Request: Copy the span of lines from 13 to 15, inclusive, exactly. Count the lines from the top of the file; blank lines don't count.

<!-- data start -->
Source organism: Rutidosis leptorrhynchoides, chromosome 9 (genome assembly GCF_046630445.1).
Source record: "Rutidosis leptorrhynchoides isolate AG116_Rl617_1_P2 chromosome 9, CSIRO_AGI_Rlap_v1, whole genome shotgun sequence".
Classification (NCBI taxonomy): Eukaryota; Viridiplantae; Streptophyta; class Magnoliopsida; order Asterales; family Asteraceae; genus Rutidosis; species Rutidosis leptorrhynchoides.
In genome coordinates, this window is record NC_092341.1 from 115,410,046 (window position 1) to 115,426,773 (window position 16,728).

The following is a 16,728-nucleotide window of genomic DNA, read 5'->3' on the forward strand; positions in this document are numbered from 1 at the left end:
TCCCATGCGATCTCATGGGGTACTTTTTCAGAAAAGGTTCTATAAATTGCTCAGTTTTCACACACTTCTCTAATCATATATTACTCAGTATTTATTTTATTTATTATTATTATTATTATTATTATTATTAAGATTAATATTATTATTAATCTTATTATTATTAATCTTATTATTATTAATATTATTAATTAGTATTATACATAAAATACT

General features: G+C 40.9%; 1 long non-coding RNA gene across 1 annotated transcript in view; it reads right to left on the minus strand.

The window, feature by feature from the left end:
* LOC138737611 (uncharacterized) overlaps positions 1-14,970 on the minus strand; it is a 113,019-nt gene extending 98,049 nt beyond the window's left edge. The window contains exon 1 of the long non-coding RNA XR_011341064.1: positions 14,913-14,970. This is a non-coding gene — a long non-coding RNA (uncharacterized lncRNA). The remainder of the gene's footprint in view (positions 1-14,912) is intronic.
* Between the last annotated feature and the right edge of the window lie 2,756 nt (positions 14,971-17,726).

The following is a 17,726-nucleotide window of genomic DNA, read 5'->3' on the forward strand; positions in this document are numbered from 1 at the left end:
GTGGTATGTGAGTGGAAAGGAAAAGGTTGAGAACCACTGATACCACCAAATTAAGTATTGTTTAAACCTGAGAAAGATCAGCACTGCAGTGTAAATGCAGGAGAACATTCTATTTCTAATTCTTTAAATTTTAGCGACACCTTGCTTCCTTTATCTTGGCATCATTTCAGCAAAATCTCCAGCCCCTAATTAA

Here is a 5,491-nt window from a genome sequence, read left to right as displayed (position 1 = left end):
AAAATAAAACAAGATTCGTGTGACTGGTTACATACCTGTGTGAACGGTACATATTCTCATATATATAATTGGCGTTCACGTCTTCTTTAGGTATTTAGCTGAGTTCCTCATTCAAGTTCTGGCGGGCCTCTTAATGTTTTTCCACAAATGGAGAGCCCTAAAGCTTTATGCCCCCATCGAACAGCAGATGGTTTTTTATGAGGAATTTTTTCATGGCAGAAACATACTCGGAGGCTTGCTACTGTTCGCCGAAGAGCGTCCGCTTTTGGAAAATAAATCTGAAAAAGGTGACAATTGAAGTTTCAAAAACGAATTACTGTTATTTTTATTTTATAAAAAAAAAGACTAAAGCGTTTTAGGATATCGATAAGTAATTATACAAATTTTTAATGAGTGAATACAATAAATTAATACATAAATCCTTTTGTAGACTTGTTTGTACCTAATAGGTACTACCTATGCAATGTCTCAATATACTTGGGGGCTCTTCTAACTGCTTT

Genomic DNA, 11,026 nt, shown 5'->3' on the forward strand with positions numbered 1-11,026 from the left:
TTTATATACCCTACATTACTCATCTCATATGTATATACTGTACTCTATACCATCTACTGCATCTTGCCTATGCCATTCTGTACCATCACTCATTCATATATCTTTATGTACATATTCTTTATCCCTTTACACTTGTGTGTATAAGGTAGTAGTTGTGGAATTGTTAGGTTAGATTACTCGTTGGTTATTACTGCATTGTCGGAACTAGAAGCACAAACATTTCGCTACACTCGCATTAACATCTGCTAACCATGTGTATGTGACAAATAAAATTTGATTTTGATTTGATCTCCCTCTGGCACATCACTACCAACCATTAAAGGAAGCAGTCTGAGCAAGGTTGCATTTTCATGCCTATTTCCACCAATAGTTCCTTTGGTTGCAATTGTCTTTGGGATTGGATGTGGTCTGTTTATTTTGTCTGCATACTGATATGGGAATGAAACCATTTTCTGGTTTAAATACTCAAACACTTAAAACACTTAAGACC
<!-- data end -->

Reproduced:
Here is a 5,491-nt window from a genome sequence, read left to right as displayed (position 1 = left end):
AAAATAAAACAAGATTCGTGTGACTGGTTACATACCTGTGTGAACGGTACATATTCTCATATATATAATTGGCGTTCACGTCTTCTTTAGGTATTTAGCTGAGTTCCTCATTCAAGTTCTGGCGGGCCTCTTAATGTTTTTCCACAAATGGAGAGCCCTAAAGCTTTATGCCCCCATCGAACAGCAGATGGTTTTTTATGAGGAATTTTTTCATGGCAGAAACATACTCGGAGGCTTGCTACTGTTCGCCGAAGAGCGTCCGCTTTTGGAAAATAAATCTGAAAAAGGTGACAATTGAAGTTTCAAAAACGAATTACTGTTATTTTTATTTTATAAAAAAAAAGACTAAAGCGTTTTAGGATATCGATAAGTAATTATACAAATTTTTAATGAGTGAATACAATAAATTAATACATAAATCCTTTTGTAGACTTGTTTGTACCTAATAGGTACTACCTATGCAATGTCTCAATATACTTGGGGGCTCTTCTAACTGCTTT

Genomic DNA, 11,026 nt, shown 5'->3' on the forward strand with positions numbered 1-11,026 from the left: